AliExpress BLD Helmet Review: If You Have a $17 Head

If you have a $17 head, this is your helmet.

I wear a modular motorcycle helmet when I ride. I don’t mind the weight or the extra airflow noise. I like being able to flip the chinbar up for a sip or bite while I ride. I like being able to open the face up so I can walk into a convenience store or get some air while stopped at a light. I also like knowing that responsible manufacturers have truly certified that my skull protection has met DOT standards and, even better, had their helmets independently tested to current ECE standards.

I love reviewing and sharing my experiences with fellow riders so they can make informed buying decisions. I love being able to shop till I drop. I support the manufacturers that innovate new products for motorcycles, and I absolutely will not buy a knock-off. I am very vocal about that on the many motorcycle forums I participate on.

So, when I saw this BLD-branded modular helmet on AliExpress for $17, with the description DOT- and ECE-approved, I had to check it out.

The freight charges from China ($21) were more than the cost of the helmet. I waited patiently, all the while wondering if I would receive a helmet that would fit my dog or a helmet to wear as part of a Halloween costume. There is no way a DOT- and ECE R22.05-approved helmet can have a $17 retail price.

Yes, this is how it was shipped—no box.

Some joke under their breaths that the brand-name manufacturers pay mere dollars for their products, with marketing budgets and profits lifting the MSRPs to the high levels we are accustomed to seeing. However, the reality is that the costs of R&D, engineers, warehouses, quality testers, and more must be covered. But, most importantly, we can trust the name brands to test and certify their helmets, or have it done by a reputable, independent lab. In the case of a budget helmet purchased via AliExpress, nope!

What I received from AliExpress in China was sealed in a plastic bag and surrounded by one layer of bubble wrap. Inside was a useless novelty helmet. Here is what I saw when I took my first look at my brand-new $17 helmet BLD modular helmet:

  • It was unbelievably light. The only aspect of the description that was true is its weight—2.84 pounds.
  • There is a blemish on the candy apple red paint (official color name: 21).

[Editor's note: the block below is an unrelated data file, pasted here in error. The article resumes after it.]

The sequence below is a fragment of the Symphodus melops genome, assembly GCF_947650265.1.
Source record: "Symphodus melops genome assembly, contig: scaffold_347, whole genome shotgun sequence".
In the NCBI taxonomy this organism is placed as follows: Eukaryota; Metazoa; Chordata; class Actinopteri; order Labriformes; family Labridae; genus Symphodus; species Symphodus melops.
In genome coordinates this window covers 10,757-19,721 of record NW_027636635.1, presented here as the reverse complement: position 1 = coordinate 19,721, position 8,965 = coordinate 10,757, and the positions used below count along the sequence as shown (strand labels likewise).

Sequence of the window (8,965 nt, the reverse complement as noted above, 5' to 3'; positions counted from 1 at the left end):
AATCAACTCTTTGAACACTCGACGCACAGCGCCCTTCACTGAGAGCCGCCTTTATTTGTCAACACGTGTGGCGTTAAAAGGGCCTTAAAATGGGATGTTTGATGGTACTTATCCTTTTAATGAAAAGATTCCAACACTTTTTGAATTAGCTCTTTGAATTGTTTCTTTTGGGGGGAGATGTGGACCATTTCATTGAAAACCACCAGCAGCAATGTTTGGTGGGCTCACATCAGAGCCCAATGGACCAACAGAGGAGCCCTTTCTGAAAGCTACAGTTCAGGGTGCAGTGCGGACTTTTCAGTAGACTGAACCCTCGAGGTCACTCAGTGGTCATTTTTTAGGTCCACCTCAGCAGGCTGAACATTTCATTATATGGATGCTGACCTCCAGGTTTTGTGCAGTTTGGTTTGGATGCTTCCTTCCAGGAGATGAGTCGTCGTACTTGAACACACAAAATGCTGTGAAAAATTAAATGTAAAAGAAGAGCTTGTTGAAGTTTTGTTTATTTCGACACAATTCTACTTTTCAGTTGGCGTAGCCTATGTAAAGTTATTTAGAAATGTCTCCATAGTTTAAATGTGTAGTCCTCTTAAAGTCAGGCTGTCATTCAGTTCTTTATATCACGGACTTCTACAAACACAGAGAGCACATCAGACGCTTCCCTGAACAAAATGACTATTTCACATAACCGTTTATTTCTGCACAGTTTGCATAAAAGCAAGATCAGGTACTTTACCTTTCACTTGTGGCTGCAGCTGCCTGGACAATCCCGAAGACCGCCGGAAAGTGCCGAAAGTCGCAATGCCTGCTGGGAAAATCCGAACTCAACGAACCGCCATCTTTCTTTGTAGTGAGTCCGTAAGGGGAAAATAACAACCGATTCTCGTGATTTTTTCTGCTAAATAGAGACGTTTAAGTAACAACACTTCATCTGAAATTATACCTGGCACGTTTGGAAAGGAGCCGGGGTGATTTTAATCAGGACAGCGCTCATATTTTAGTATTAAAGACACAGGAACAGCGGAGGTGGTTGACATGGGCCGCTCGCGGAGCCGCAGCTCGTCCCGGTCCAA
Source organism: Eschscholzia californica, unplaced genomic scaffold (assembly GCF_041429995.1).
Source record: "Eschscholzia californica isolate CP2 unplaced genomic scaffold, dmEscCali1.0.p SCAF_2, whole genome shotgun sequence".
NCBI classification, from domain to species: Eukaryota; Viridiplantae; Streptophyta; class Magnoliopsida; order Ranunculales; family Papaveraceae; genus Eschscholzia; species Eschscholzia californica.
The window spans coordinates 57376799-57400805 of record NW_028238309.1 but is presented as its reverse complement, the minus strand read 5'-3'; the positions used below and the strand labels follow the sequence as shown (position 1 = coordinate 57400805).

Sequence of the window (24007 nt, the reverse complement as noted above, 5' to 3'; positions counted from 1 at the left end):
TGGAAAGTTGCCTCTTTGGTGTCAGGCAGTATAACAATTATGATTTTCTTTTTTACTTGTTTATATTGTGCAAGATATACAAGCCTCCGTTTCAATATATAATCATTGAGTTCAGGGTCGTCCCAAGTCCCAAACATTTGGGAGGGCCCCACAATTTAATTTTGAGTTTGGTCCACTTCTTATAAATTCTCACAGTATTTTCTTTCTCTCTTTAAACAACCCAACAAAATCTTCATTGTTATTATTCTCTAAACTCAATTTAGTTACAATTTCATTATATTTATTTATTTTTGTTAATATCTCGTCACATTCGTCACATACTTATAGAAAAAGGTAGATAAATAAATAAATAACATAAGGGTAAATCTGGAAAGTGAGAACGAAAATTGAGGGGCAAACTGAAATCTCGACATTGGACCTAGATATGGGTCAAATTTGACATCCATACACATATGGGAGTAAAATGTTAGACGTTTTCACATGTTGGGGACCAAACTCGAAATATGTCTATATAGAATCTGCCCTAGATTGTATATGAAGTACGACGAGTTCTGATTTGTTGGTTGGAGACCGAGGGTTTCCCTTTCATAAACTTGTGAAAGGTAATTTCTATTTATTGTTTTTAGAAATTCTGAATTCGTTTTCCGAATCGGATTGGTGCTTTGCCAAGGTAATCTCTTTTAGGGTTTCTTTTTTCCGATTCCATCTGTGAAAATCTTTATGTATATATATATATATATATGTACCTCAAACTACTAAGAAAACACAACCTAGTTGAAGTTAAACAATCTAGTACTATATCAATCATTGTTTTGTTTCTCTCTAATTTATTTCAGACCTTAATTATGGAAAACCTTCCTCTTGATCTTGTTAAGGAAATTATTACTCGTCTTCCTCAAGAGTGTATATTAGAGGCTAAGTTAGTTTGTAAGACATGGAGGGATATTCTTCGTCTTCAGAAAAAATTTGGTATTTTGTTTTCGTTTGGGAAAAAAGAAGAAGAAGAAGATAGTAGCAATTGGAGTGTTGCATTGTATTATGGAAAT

• The back, front, and top of my head touch the EPS liner. The only padding is against the ears.
  • The chin bar wiggles.
  • The chin bar latches are plastic locking into plastic.
  • The chin strap uses a ratchet closure that is all plastic.
  • The faceshield is so thin that it flexes and won’t lock down when pushed with a finger; it is not marked VESC 8 compliant.
  • There is no ECE certification label sewn onto the chin strap, which is how the certification is officially to be labeled.
  • The DOT sticker on the back of the helmet is noncompliant with current DOT labeling requirements.
  • There is no Manufacturer’s sticker on the inner EPS with the manufacturer and manufacture date—part of the required labeling for DOT certification.
  • No BLD-branded helmets appear to have been tested by NHTSA since 2014. As there is no documentation that self-certification, testing is required under FMVSS 218, there is no way to determine if this helmet has ever been tested for physical performance compliance by the manufacturer. Regardless, it clearly fails to meet labeling requirements, which is a red flag.

There is no way I am going to ride with it to test the wind noise, or anything else about it. It is not a legitimate motorcycle helmet, and certainly not one that meets DOT and ECE standards.

Noncompliant labeling does not inspire confidence.

In an exchange of emails, the seller advised me that the helmets they are selling come to them with a DOT and ECE sticker on the back, and they make no claim as to authenticity. I also emailed the Black Lion BLD company, whose logo is prominent on the helmet’s exterior and whose imprint appears on the EPS foam. BLD did not respond to confirm whether or not the helmet I purchased was a genuine BLD product.

When I saw the BLD helmet on AliExpress, I was intrigued. I had a few dollars to spend to satisfy my curiosity, and I got a whimsical helmet in return.

Highly flexible faceshield won’t lock down.

You might be someone who will purchase a Chinese-sourced hard part that is not mission-critical when it comes to safety. We reviewed a Monster Fairing kit seven years ago and came away impressed.

However, do not waste your money on safety equipment with a price that is too good to be true. If you do, we’ll all know you have a $17 head.

Associate Editor Gary Ilminen contributed to this story

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